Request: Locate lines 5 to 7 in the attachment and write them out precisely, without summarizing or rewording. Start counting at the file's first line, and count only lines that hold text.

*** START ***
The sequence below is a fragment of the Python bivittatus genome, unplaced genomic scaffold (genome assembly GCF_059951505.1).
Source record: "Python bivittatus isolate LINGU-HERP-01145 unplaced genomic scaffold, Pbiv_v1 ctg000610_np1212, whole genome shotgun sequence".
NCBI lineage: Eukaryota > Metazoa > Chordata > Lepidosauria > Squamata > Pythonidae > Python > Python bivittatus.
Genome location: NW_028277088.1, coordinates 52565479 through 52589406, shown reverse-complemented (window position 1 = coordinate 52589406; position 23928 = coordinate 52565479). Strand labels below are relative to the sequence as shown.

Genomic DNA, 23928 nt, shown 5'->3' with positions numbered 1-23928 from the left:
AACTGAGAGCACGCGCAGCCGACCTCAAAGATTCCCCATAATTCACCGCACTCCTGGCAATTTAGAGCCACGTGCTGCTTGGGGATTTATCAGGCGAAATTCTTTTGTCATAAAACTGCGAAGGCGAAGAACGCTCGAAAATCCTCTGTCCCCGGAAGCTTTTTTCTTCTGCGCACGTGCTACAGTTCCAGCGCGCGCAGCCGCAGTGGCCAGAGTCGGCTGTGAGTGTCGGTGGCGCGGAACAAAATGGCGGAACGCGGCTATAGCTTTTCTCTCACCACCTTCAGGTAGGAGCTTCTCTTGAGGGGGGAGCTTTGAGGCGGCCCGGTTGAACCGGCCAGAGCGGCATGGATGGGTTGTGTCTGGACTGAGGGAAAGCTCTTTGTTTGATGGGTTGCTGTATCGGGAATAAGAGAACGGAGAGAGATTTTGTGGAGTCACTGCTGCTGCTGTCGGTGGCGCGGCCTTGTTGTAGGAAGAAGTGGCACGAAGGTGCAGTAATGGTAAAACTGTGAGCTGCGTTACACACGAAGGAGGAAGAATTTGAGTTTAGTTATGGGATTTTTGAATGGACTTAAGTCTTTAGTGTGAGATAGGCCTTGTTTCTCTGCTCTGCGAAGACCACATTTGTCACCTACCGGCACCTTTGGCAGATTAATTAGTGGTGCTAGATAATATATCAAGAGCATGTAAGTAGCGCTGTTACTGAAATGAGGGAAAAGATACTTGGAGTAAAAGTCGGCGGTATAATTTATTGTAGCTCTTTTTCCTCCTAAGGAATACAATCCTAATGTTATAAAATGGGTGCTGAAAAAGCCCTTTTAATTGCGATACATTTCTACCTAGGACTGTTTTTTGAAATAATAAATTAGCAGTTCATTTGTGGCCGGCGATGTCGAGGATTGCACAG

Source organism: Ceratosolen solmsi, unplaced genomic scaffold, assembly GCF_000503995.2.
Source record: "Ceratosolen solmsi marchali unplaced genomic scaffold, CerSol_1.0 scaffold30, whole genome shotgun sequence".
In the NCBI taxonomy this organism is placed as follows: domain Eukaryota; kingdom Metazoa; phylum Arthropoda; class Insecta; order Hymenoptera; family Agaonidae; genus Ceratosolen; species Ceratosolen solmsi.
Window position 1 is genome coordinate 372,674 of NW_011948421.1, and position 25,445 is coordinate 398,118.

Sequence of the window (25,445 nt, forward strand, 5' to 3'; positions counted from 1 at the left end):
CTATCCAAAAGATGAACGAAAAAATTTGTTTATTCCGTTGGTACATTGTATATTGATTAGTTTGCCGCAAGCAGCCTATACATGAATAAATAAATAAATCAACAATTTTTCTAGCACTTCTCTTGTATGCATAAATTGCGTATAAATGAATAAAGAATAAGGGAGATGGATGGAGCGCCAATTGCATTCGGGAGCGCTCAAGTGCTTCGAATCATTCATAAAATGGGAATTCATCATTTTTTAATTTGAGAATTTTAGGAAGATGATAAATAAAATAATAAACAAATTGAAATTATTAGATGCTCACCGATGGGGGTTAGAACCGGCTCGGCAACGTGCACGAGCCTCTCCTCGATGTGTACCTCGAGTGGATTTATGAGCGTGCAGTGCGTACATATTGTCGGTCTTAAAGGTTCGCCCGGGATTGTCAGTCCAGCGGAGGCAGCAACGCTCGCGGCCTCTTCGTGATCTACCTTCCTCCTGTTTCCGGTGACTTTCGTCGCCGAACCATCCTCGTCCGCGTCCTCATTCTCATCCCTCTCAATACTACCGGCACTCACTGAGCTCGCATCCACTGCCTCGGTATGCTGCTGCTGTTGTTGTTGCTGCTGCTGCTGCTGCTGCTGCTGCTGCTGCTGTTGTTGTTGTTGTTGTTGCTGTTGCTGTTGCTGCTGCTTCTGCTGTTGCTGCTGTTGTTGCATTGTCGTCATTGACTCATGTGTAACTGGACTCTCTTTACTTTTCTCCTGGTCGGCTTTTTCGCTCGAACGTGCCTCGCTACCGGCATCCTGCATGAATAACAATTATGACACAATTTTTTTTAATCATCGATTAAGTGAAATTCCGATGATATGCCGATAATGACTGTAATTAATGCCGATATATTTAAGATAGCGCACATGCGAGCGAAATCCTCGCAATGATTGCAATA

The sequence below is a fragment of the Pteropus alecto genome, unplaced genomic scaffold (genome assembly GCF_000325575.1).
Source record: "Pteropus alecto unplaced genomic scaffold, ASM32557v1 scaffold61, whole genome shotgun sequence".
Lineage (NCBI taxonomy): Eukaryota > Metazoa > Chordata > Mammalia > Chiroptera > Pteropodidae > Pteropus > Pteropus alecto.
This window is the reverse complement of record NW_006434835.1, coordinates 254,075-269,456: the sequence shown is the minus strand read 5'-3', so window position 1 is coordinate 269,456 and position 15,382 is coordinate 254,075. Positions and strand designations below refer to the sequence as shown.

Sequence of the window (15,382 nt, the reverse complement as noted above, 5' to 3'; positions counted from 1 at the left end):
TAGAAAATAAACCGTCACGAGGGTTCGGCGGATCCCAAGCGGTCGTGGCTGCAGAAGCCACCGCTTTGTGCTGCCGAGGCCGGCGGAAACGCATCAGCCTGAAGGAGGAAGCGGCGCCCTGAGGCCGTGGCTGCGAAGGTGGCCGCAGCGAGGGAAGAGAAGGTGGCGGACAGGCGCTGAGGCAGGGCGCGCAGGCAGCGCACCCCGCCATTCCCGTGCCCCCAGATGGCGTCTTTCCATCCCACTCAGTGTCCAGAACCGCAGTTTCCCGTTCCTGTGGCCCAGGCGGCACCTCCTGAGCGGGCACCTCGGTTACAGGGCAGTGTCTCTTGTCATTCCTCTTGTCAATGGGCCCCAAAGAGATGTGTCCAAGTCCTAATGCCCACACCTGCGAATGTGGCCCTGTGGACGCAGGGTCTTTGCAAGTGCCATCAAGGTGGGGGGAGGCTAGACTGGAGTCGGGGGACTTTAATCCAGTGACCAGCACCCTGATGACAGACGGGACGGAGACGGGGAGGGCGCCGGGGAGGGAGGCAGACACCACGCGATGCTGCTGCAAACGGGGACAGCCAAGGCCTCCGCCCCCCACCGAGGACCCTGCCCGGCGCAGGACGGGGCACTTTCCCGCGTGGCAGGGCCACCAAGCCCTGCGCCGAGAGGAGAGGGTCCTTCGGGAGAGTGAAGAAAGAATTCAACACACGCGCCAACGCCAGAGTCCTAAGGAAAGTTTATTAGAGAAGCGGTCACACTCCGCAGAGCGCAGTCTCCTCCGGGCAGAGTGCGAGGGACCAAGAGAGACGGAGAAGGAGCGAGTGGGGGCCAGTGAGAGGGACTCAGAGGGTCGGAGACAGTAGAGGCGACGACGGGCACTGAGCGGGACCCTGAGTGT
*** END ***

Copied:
Genomic DNA, 23928 nt, shown 5'->3' with positions numbered 1-23928 from the left:
AACTGAGAGCACGCGCAGCCGACCTCAAAGATTCCCCATAATTCACCGCACTCCTGGCAATTTAGAGCCACGTGCTGCTTGGGGATTTATCAGGCGAAATTCTTTTGTCATAAAACTGCGAAGGCGAAGAACGCTCGAAAATCCTCTGTCCCCGGAAGCTTTTTTCTTCTGCGCACGTGCTACAGTTCCAGCGCGCGCAGCCGCAGTGGCCAGAGTCGGCTGTGAGTGTCGGTGGCGCGGAACAAAATGGCGGAACGCGGCTATAGCTTTTCTCTCACCACCTTCAGGTAGGAGCTTCTCTTGAGGGGGGAGCTTTGAGGCGGCCCGGTTGAACCGGCCAGAGCGGCATGGATGGGTTGTGTCTGGACTGAGGGAAAGCTCTTTGTTTGATGGGTTGCTGTATCGGGAATAAGAGAACGGAGAGAGATTTTGTGGAGTCACTGCTGCTGCTGTCGGTGGCGCGGCCTTGTTGTAGGAAGAAGTGGCACGAAGGTGCAGTAATGGTAAAACTGTGAGCTGCGTTACACACGAAGGAGGAAGAATTTGAGTTTAGTTATGGGATTTTTGAATGGACTTAAGTCTTTAGTGTGAGATAGGCCTTGTTTCTCTGCTCTGCGAAGACCACATTTGTCACCTACCGGCACCTTTGGCAGATTAATTAGTGGTGCTAGATAATATATCAAGAGCATGTAAGTAGCGCTGTTACTGAAATGAGGGAAAAGATACTTGGAGTAAAAGTCGGCGGTATAATTTATTGTAGCTCTTTTTCCTCCTAAGGAATACAATCCTAATGTTATAAAATGGGTGCTGAAAAAGCCCTTTTAATTGCGATACATTTCTACCTAGGACTGTTTTTTGAAATAATAAATTAGCAGTTCATTTGTGGCCGGCGATGTCGAGGATTGCACAG

Source organism: Ceratosolen solmsi, unplaced genomic scaffold, assembly GCF_000503995.2.